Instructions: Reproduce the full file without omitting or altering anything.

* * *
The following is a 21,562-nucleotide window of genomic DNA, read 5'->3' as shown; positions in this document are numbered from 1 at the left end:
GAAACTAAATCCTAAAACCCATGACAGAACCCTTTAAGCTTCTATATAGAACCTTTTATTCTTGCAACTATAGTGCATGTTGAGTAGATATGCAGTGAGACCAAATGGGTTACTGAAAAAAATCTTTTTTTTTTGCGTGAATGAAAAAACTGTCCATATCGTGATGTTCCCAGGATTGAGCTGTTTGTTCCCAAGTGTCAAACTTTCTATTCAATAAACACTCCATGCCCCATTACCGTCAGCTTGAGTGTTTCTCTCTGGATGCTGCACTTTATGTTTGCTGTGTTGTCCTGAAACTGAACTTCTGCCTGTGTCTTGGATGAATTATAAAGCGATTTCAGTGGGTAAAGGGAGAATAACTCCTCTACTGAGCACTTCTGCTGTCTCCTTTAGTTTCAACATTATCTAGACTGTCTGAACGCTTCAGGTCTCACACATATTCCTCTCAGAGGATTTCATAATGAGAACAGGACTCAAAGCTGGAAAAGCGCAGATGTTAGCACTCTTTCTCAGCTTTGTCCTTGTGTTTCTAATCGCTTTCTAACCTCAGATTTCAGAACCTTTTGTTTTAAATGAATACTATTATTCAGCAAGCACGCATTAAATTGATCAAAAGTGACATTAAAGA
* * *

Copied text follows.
The following is a 21,562-nucleotide window of genomic DNA, read 5'->3' as shown; positions in this document are numbered from 1 at the left end:
GAAACTAAATCCTAAAACCCATGACAGAACCCTTTAAGCTTCTATATAGAACCTTTTATTCTTGCAACTATAGTGCATGTTGAGTAGATATGCAGTGAGACCAAATGGGTTACTGAAAAAAATCTTTTTTTTTTGCGTGAATGAAAAAACTGTCCATATCGTGATGTTCCCAGGATTGAGCTGTTTGTTCCCAAGTGTCAAACTTTCTATTCAATAAACACTCCATGCCCCATTACCGTCAGCTTGAGTGTTTCTCTCTGGATGCTGCACTTTATGTTTGCTGTGTTGTCCTGAAACTGAACTTCTGCCTGTGTCTTGGATGAATTATAAAGCGATTTCAGTGGGTAAAGGGAGAATAACTCCTCTACTGAGCACTTCTGCTGTCTCCTTTAGTTTCAACATTATCTAGACTGTCTGAACGCTTCAGGTCTCACACATATTCCTCTCAGAGGATTTCATAATGAGAACAGGACTCAAAGCTGGAAAAGCGCAGATGTTAGCACTCTTTCTCAGCTTTGTCCTTGTGTTTCTAATCGCTTTCTAACCTCAGATTTCAGAACCTTTTGTTTTAAATGAATACTATTATTCAGCAAGCACGCATTAAATTGATCAAAAGTGACATTAAAGA